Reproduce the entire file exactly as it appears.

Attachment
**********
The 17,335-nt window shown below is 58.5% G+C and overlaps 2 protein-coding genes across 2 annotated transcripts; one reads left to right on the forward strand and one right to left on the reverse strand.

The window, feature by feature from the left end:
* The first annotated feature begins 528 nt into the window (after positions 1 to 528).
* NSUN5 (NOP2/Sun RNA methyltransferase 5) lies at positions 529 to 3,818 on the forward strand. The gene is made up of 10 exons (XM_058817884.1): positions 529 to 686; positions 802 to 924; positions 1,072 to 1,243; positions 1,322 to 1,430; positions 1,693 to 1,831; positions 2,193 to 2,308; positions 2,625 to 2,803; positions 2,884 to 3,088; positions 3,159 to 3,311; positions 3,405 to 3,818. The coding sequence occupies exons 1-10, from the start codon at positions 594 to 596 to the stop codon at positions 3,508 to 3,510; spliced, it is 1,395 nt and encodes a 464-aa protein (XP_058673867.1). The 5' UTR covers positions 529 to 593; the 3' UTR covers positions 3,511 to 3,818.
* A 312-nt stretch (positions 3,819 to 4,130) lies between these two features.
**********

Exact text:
The 17,335-nt window shown below is 58.5% G+C and overlaps 2 protein-coding genes across 2 annotated transcripts; one reads left to right on the forward strand and one right to left on the reverse strand.

The window, feature by feature from the left end:
* The first annotated feature begins 528 nt into the window (after positions 1 to 528).
* NSUN5 (NOP2/Sun RNA methyltransferase 5) lies at positions 529 to 3,818 on the forward strand. The gene is made up of 10 exons (XM_058817884.1): positions 529 to 686; positions 802 to 924; positions 1,072 to 1,243; positions 1,322 to 1,430; positions 1,693 to 1,831; positions 2,193 to 2,308; positions 2,625 to 2,803; positions 2,884 to 3,088; positions 3,159 to 3,311; positions 3,405 to 3,818. The coding sequence occupies exons 1-10, from the start codon at positions 594 to 596 to the stop codon at positions 3,508 to 3,510; spliced, it is 1,395 nt and encodes a 464-aa protein (XP_058673867.1). The 5' UTR covers positions 529 to 593; the 3' UTR covers positions 3,511 to 3,818.
* A 312-nt stretch (positions 3,819 to 4,130) lies between these two features.